Marriage demands the best in maturity, but this does not mean that couples are necessarily mature to begin with. A factor of greatest importance in the success or failure of any marriage is the emotional maturity of the partners. Marriage is a cooperative venture involving two people who must make certain sacrifices for the partnership and for each other. The maturing person begins to recognize the necessity for giving. Each person gives of him or herself— in emotional support, acceptance and appreciation — as part of a mutual exchange that adds up to a satisfying relationship. The maturing person begins to understand that much of life consists of exchanges and stages of achievement that are necessary for emotional growth.
Yet some adults marry, never having achieved this level of maturity. Why? Eric Erikson, a well-known psychoanalyst, explains that each stage in life presents the individual with a major task to be achieved, which includes problems, needs and limitations. He states that “an achievement mastered at the appropriate stage may prepare the growing child to take on the task of the next stage.” Failure to attain specific achievement when it is crucial to do so, will stun, if not stop, the emotional growth to an immature stage in life. The result is the lack of ability to solve new problems, new challenges and changing circumstances. This can cause difficulties in marriage and at work. Erikson also states that “The ability to accommodate oneself to changing circumstances is a mark of maturity.”
Recently, a therapist from out of town called me for some supervision on a particular case he was working on. It seems that the couple he was working with has been married for 15 years. The wife is insisting on a divorce, stating that she just doesn’t love him anymore. The husband claims that he loves his wife and children and always will. In 15 years of marriage, he has provided her with the emotional and physical support so that she could grow and become more secure and independent. This was not easy, as he would come home from work and then start cooking and cleaning the house. But with all this, she wants her freedom!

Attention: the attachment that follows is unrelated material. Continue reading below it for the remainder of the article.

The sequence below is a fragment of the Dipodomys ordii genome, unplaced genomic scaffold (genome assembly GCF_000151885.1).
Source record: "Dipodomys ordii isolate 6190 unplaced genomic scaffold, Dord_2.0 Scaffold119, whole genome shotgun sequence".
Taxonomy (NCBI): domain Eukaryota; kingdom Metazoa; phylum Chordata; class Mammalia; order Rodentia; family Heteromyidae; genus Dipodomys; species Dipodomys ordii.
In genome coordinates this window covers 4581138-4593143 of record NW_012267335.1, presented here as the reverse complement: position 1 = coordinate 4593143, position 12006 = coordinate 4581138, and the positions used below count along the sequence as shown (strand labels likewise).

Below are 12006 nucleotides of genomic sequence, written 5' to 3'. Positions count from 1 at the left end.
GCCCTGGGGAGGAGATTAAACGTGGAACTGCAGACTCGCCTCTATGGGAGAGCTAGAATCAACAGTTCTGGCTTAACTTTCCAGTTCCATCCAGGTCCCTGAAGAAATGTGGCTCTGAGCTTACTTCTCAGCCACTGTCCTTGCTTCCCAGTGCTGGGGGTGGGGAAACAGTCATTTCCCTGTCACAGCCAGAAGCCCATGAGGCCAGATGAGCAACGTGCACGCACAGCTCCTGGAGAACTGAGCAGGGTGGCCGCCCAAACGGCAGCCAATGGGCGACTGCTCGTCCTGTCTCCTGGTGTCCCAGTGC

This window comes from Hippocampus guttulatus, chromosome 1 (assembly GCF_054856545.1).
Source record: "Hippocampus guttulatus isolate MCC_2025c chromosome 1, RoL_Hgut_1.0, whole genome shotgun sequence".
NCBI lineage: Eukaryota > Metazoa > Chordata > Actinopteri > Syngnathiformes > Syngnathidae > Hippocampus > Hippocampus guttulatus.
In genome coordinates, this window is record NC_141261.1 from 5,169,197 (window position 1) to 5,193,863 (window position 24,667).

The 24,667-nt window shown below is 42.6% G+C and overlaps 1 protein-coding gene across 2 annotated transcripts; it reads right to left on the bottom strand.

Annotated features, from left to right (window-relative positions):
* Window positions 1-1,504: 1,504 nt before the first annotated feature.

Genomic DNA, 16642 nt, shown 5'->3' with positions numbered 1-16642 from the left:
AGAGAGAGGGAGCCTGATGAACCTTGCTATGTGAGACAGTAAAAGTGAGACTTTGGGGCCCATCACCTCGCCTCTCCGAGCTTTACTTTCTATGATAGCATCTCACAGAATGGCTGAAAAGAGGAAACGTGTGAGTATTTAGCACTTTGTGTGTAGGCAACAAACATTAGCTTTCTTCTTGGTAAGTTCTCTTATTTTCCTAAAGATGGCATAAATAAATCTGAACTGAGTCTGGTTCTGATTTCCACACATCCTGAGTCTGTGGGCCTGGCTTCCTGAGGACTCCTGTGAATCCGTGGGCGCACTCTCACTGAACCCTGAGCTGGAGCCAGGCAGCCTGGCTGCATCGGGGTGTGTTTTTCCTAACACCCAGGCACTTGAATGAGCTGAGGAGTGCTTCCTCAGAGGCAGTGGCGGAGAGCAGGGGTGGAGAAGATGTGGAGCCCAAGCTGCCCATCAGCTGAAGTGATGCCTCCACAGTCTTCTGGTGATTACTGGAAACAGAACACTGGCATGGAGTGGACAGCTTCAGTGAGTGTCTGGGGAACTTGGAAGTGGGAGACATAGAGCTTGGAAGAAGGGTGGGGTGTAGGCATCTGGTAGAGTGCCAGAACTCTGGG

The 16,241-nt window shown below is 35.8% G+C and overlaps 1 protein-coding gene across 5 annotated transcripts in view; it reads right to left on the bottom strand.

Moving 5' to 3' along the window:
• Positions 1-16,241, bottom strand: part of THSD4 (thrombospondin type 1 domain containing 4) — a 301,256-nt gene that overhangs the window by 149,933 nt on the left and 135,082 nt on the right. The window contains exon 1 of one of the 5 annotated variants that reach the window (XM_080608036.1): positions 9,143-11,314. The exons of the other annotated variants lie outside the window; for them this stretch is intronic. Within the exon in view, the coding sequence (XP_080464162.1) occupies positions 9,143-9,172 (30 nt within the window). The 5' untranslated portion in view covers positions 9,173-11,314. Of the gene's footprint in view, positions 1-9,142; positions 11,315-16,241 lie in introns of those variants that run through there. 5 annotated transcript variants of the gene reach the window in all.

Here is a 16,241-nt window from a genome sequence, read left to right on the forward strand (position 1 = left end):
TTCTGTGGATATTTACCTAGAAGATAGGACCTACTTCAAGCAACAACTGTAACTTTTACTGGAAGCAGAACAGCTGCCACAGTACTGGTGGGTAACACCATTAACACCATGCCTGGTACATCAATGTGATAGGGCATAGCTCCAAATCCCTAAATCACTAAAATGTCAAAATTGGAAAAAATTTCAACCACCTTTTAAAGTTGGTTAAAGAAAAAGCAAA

I explained to the therapist that in the early part of marriage, couples often tend to parentify each other, each pushing the relationship toward the form of parent-child relationship. The husband did try to improve their relationship by taking anger management classes, but they were still left with issues regarding her lack of emotional maturity.
Emotionally, the wife is now in her teenage years, trying to find herself. In many cases, these marriages do work! In time, the immature adult does grow up through marriage. If a proper emotional environment is created, a caring spouse can undo the psychological damage done by inattentive parents. Adults who are immature cannot put the needs of a spouse and children before their own. They feel the need to escape back to the freedom that they had before marriage.
I advised the therapist not to give up on the couple. With all the anger and confusion, the couple needs to become aware of what has been and is happening to them. For many adults, the responsibilities and privileges of marriage are the greatest incentive to growth and shalom bayis. •
Moishe Herskowitz M.S., LCSW, developed the T.E.A.M. (Torah Education & Awareness for a better Marriage) approach based on 20 successful years of counseling couples — helping them to communicate effectively and fully appreciate each other. As a licensed and highly certified social worker and renowned family therapist, he developed this breakthrough seminar to guide new couples through easy-to-accomplish steps towards a happy, healthy marriage. Moishe Herskowitz holds a certificate from the Brooklyn Institute for Psychotherapy and Psychoanalysis in couples and marriage therapy. He is an active member of the New York Counseling Association for Marriage and Family Counseling.